Any miner is aware of the heightened amount of energy needed for each computer and device to record items on the blockchain.
However, this energy has only been used so far in the mining process, though there is a mining company that believes it can be expanded on. The company, Heatmine, is based out of Quebec, which already uses renewable sources primarily, minimizing their carbon footprint. However, Heatmine took things a little further, creating a new opportunity with the heat produced by mining machines.
The first step of testing out this process was with their own warehouse. Jeremy Dahan, the COO of Heatmine, commented,
“We’re in Quebec–it’s very cold 10 months of the year. So, we started recycling the heat.”
They used this heat to warm the water in their facility at the time.
Since then, there has been a lot of progression. The company has been working on a network of decentralized mining machines, which would be used to connect to heat machines in another area, like a business or home. Basically, a mining machine is directly connected with a heating system that uses the heat for various application as it mines Bitcoin.
In a test that Heatmine recently performed, they wanted to see how this product would fair in a greenhouse to grow strawberries. Explaining the use case, Dahan said,
“Most of the farmers have an issue because they don’t make any profit because they spend a lot of money on the heat and electricity.”
By implementing this system, the heat could be covered up to 100%. The strawberries thrived with a cheap enough cost that it was able to compete with imported berries from Mexico.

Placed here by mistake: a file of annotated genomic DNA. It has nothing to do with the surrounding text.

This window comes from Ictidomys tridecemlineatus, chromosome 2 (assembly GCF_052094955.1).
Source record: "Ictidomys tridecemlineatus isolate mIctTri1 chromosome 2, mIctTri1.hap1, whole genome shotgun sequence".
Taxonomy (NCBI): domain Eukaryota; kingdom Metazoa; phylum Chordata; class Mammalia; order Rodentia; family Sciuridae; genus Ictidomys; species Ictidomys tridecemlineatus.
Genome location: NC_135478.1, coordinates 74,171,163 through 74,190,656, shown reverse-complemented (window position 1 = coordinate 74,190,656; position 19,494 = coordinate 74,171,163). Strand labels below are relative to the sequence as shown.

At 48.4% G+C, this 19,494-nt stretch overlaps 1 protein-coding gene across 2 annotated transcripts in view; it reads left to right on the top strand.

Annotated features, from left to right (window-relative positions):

The machines vary, though one can offer up to 75,000 BTU in an hour, which is enough to heat up to 300 square meters for an entire day. For companies with larger buildings, additional units should be installed. It works in both professional and personal spaces alike, much like how some buildings use otherwise wasted energy from servers or how data centers funnel their heat into neighborhoods.
Mining Bitcoin creates a large carbon footprint, but the recycling of that energy with Heatmine is a small way to start alleviating that. In fact, one estimate says that the industry as a whole uses enough energy that it could power the whole of Ireland with the equivalent amount. Another study said that, if the growth rate matches the rate that similar technologies grow, then it could produce enough emissions to account for a rise in global warming by 2 degrees Celsius.
Even though there are changes that the industry should make as it progresses, the use of the waste heat is a helpful, albeit temporary, fix.
For the future, Heatmine plans to continue with their expansion through their home country. However, they also want to start distributing their devices in the United States in areas that have to deal with the cold more severely than others.